Significance of the Women in Oedipus Rex Essay

Significance of the Women in Oedipus Rex Essay

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Significance of the Women in Oedipus Rex       

 
  Michael J. O’Brien in the Introduction to Twentieth Century Interpretations of Oedipus Rex, maintains that there is “a good deal of evidence to support this view” that the fifth century playwright was the “educator of his people” and a “teacher”. Sophocles in his tragedy, Oedipus Rex, teaches about “morally desirable attitudes and behavior,” (4) and uses three women to help convey these principles of living. This essay will explore the role of women in the drama, the attitude toward women therein, the involvement of women in plot development, and other aspects of women in Oedipus Rex.

 

At the outset of Oedipus Rex no female characters are present; the reader sees a king who comes to the door full of curiosity: “Explain your mood and purport. Is it dread /Of ill that moves you or a boon ye crave?” When the priest has responded that the people are despairing from the effects of the plague, the king shows sympathy for his subjects: “Ye sicken all, well wot I, yet my pain, /How great soever yours, outtops it all.” Thomas Van Nortwick in Oedipus: The Meaning of a Masculine Life : “We see already the supreme self-confidence and ease of command in Oedipus. . . . exudes a godlike mastery in the eyes of his subjects. . . .”(21-22); such “godlike mastery” will be his undoing. The critic Ehrenberg warns that it “may lead to ‘hubris’” (74-75). Throughout the drama Sophocles draws out an ongoing contrast between the “godlike mastery” of the king and the softer, more balanced and selfless characteristics of Jocasta, his wife. She is a foil to Oedipus. Shortly thereafter Creon, Jocasta’s brother, is returning from the Delphic oracle with the fateful words of the god’s command: “...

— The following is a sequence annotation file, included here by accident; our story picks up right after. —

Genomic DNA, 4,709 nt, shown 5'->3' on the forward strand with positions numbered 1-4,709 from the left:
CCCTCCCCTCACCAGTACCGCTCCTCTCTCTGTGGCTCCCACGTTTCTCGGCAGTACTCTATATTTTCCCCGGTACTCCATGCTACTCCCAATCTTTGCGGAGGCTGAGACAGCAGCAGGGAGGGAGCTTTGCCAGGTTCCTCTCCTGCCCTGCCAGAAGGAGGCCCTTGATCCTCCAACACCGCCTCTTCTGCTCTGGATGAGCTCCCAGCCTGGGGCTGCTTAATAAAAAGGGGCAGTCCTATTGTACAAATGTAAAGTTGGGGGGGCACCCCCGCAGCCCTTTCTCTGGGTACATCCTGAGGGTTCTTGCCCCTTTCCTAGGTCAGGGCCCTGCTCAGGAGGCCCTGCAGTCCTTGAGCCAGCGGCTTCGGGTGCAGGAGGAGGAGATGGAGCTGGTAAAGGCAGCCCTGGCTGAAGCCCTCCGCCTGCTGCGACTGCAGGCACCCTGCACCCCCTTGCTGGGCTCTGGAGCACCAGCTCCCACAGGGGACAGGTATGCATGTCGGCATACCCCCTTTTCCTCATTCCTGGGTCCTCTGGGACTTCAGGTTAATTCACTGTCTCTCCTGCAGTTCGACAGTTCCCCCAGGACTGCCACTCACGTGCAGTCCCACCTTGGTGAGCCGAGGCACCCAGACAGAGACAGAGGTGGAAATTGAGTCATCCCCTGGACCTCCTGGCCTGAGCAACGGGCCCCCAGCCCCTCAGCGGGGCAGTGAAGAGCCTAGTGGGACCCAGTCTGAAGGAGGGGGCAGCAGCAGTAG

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...ichael J. O’Brien. Englewood Cliffs, NJ: Prentice-Hall, Inc., 1968.

 

Segal, Charles Paul. “Sophocles’ Praise of Man and the Conflicts of the Antigone.” In Sophocles: A Collection of Critical Essays, edited by Thomas Woodard. Englewood Cliffs, NJ: Prentice-Hall, Inc., 1966.

 

Sophocles. Oedipus Rex. Transl. by F. Storr. no pag.

http://etext.lib.virginia.edu/etcbin/browse-mixed new?tag=public&images=images/modeng&data=/texts/english/modeng/parsed&part=0&id=SopOedi

 

“Sophocles” In Literature of the Western World, edited by Brian Wilkie and James Hurt. NewYork: Macmillan Publishing Co., 1984.

 

Van Nortwick, Thomas.  Oedipus: The Meaning of a Masculine Life. Norman, OK: University of Oklahoma Press, 1998.

 

Watling, E. F.. Introduction. In Sophocles: The Theban Plays, translated by E. F. Watling. New York: Penguin Books, 1974.

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